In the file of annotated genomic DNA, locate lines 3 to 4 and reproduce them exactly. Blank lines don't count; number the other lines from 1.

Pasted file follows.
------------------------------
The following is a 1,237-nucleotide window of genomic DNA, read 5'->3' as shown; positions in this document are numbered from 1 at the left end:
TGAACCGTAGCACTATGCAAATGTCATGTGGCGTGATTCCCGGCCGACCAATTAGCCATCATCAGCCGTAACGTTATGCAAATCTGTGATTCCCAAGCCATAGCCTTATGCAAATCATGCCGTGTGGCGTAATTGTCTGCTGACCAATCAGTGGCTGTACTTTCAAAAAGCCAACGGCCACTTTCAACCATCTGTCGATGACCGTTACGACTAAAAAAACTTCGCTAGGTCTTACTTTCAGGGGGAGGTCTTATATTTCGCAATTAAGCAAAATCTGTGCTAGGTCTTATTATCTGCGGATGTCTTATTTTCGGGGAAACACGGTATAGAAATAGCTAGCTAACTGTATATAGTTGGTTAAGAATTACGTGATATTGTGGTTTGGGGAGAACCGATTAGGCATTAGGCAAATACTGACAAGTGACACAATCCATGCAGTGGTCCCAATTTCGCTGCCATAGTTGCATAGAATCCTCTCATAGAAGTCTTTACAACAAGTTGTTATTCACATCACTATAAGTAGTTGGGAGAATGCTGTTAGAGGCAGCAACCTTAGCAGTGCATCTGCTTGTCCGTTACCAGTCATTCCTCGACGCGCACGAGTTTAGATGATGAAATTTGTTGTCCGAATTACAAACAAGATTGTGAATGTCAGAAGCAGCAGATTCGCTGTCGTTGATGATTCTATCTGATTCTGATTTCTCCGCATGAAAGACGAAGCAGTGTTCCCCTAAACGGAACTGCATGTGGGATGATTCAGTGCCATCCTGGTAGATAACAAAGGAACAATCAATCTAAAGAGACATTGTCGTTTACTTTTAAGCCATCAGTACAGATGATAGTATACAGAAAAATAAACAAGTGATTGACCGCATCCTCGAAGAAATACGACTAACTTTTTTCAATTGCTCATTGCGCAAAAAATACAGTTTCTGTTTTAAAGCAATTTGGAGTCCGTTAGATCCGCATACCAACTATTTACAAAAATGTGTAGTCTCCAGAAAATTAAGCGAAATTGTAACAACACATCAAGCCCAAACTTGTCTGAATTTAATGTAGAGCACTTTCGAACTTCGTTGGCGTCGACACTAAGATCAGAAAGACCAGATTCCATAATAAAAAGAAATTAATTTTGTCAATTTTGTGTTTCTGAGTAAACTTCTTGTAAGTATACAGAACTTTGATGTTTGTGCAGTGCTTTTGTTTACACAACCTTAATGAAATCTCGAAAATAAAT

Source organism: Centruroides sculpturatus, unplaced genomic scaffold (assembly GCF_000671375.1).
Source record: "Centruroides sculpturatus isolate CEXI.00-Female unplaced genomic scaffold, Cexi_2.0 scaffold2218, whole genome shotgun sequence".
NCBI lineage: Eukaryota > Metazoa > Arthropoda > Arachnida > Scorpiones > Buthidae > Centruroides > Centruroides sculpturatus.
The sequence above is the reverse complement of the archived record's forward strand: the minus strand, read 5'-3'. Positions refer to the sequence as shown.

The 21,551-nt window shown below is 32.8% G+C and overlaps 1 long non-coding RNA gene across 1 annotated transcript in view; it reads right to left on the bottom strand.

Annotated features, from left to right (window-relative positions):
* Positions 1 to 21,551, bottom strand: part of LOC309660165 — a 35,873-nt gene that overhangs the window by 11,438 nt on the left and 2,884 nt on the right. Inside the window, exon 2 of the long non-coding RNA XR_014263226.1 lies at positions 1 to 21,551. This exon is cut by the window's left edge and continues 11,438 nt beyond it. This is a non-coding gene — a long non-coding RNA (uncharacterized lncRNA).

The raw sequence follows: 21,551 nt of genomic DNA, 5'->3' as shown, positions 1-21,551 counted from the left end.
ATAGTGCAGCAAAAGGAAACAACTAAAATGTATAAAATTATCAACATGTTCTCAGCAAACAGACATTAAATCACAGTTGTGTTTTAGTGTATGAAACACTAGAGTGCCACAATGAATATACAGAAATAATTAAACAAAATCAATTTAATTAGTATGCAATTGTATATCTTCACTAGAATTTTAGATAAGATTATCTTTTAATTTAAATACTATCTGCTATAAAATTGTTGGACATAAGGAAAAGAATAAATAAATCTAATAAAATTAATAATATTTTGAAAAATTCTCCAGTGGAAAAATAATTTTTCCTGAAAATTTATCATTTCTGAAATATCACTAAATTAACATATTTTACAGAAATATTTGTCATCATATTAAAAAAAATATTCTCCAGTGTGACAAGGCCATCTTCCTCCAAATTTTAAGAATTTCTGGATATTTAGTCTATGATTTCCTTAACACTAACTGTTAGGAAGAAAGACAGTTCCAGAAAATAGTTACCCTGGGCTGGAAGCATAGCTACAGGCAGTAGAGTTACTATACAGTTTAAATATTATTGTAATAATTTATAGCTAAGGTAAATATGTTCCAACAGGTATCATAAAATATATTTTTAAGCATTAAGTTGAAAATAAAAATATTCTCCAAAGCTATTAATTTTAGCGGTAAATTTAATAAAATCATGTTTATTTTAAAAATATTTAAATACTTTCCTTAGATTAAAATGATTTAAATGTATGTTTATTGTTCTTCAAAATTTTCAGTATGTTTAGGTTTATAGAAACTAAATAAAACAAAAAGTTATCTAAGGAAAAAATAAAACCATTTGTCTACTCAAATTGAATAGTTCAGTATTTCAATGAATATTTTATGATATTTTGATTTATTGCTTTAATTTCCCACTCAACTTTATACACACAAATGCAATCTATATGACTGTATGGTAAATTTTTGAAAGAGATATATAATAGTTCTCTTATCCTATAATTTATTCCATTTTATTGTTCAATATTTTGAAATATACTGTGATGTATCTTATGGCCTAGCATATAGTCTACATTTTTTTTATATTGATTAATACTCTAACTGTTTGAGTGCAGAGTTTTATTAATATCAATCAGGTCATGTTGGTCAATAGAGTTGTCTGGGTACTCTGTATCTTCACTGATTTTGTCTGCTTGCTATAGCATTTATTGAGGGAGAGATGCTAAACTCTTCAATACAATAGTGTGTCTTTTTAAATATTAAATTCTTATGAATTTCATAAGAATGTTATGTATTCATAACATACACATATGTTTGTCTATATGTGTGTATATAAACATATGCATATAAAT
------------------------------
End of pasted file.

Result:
Source organism: Centruroides sculpturatus, unplaced genomic scaffold (assembly GCF_000671375.1).
Source record: "Centruroides sculpturatus isolate CEXI.00-Female unplaced genomic scaffold, Cexi_2.0 scaffold2218, whole genome shotgun sequence".